**Top Punch Radius**

The radius of normal bending mold is not larger than r1, and the minimum radius of the punch cannot be less than 1.

There is little effect on the bending without requirements for the bending radius.

For the sheet metal bending with special requirements and the bending radius is less than 1 or much larger than 1, it is not determined by the radius of the top punch.

Therefore, the radius of the top punch directly affects the bending radius.

**Bending ****Force**

**Bending**

**Force**

The thicker the sheet metal, the greater the ability of the material to withstand bending deformation.

Then you need to adjust the bending force.

The bending force cannot be increased indefinitely and needs to be adjusted to the proper level.

The bending force is proportional to the thickness of the sheet metal and inversely proportional to the width of the notch of the lower die.

In the actual bending, the thickness of the sheet metal is set, and the width of the lower die slot is selected according to the thickness of the sheet metal.

Therefore, the bending force is a constant determined by other factors.

The bending radius can be ignored without considering the bending force.

**Bottom**** ****D****ie**

**Bottom**

**D**

**ie**

The width of the lower die slot is related to the thickness of the sheet metal, and there is a corresponding relationship.

In practice, the greater the thickness, the larger the bend radius.

For the same sheet metal thickness, the bending radius is also different for using different with of vee opening.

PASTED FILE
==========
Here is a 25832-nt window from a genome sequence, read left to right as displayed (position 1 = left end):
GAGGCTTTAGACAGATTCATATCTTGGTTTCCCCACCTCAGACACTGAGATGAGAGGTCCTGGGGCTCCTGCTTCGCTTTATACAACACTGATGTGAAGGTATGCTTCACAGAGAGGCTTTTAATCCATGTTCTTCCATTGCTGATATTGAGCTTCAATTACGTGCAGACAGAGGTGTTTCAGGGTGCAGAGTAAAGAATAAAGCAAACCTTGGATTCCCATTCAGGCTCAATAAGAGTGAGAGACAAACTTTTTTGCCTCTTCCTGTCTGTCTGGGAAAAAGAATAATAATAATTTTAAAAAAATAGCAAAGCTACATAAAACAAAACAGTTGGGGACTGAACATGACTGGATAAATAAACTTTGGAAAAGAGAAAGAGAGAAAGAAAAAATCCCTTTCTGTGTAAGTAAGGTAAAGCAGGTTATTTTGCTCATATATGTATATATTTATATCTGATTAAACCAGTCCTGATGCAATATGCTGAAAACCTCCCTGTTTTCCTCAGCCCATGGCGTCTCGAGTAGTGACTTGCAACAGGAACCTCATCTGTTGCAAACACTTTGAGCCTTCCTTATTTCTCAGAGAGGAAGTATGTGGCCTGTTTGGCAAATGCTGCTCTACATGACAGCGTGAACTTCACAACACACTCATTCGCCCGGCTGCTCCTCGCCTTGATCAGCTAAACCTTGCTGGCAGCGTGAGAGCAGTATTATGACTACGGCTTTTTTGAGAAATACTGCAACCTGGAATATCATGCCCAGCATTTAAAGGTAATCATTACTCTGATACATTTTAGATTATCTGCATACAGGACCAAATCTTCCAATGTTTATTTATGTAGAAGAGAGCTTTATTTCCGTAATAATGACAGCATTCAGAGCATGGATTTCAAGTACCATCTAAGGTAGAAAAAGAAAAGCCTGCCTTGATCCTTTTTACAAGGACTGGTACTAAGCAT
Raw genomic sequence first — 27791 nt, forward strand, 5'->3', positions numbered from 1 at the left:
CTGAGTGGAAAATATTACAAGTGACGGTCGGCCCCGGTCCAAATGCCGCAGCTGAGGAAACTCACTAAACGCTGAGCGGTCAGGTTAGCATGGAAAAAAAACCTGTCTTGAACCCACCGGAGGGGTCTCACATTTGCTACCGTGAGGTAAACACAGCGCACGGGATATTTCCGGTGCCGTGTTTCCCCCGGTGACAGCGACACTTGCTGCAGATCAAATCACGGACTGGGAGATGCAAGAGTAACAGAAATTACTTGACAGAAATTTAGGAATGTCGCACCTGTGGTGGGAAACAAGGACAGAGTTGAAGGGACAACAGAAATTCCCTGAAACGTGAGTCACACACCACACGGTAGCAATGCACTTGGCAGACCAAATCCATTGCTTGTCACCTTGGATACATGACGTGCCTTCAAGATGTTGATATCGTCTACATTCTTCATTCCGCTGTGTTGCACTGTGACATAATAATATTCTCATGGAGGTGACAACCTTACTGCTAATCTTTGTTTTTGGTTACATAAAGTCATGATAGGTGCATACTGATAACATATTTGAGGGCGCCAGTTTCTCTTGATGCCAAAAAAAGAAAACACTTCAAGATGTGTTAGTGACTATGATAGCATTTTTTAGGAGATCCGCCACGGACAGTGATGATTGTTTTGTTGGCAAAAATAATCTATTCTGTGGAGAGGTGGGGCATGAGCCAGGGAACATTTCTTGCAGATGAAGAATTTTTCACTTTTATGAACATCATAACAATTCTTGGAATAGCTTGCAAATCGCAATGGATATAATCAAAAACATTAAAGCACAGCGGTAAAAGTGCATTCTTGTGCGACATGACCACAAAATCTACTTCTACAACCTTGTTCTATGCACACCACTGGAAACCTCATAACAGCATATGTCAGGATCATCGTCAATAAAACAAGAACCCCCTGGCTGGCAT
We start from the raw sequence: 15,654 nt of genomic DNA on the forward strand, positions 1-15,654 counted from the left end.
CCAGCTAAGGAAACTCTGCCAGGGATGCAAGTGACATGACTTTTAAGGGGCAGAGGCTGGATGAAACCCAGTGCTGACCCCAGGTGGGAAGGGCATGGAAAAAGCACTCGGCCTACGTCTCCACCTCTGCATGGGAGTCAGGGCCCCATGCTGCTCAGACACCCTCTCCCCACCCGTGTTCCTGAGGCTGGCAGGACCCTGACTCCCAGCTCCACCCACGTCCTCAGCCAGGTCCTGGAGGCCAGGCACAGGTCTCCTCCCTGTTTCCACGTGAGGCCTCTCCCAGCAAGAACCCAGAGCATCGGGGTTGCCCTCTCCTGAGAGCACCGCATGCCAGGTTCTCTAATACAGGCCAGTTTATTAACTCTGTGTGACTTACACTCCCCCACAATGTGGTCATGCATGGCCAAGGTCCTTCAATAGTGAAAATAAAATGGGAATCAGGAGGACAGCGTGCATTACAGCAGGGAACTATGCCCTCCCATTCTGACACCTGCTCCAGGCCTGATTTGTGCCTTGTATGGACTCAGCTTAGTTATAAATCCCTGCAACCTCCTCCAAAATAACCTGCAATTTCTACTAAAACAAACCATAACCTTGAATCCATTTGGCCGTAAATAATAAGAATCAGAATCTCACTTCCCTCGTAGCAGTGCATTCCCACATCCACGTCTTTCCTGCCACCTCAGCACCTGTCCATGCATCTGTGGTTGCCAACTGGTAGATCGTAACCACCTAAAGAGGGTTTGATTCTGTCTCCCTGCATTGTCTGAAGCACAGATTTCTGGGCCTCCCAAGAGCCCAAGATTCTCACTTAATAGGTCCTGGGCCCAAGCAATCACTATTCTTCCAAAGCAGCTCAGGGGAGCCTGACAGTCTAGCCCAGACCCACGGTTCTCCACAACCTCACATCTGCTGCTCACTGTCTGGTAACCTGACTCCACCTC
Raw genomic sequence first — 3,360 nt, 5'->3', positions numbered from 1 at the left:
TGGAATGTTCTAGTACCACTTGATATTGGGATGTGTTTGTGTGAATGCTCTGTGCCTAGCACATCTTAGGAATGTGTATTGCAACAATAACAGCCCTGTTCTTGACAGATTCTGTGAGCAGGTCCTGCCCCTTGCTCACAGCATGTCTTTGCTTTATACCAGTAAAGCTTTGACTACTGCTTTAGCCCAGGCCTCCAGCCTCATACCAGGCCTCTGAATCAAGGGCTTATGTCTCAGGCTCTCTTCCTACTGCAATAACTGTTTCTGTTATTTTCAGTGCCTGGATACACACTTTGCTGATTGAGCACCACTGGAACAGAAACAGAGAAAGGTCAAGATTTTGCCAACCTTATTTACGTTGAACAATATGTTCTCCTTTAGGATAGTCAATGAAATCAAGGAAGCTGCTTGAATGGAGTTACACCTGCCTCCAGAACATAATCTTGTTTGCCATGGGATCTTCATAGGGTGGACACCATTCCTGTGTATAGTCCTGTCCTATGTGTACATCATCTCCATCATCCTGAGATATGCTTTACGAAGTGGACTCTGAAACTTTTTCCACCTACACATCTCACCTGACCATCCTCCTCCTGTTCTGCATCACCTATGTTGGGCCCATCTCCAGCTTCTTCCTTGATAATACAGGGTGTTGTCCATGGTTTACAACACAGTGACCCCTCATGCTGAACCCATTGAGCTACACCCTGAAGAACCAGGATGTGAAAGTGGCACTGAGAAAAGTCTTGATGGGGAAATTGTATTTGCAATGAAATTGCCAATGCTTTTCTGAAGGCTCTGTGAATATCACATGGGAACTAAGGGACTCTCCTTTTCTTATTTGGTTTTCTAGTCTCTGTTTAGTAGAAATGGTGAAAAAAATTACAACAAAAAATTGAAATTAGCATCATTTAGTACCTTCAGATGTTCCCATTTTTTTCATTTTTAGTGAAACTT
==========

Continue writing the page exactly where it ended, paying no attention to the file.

It turns out that the lower die slot is an important factor affecting the bending radius.

**Operating ****T****emperature**

**Operating**

**T**

**emperature**

Generally the working environment temperature is room temperature, which can be ignored.

**Conclusion**

**Conclusion**

The bending force is involved in the change of the bending radius, but is determined by the thickness of the sheet metal and the width of the notch of the lower die.

Almost all factors affect the bending radius, we can only limit the factors affecting the bending radius according to the demand.

For example, when the workpiece doesn’t have requirement for the bend radius, just limit all factors and specify a specific bend factor table.

When the bending radius is required to be much larger than 1, modify the radius of the upper die, and customize a specific bending factor.

Do not change the width of the lower die slot, which will affect the bending radius and bending allowance.

It can also be used to modify the width of the lower die slot and change the bending allowance and bending radius.

WendyThanks for the information!! Can I check, if 2 sheets which are made of the same material, have the same thickness but different width, will that affect the amount of bending of the material if the same force is applied to it? Thank you!

ShaneSome other factors also need to be considered, such as the bottom dies used, bending method (air bending, bottoming, coining), etc. You can read more articles in the bending category to learn more about this.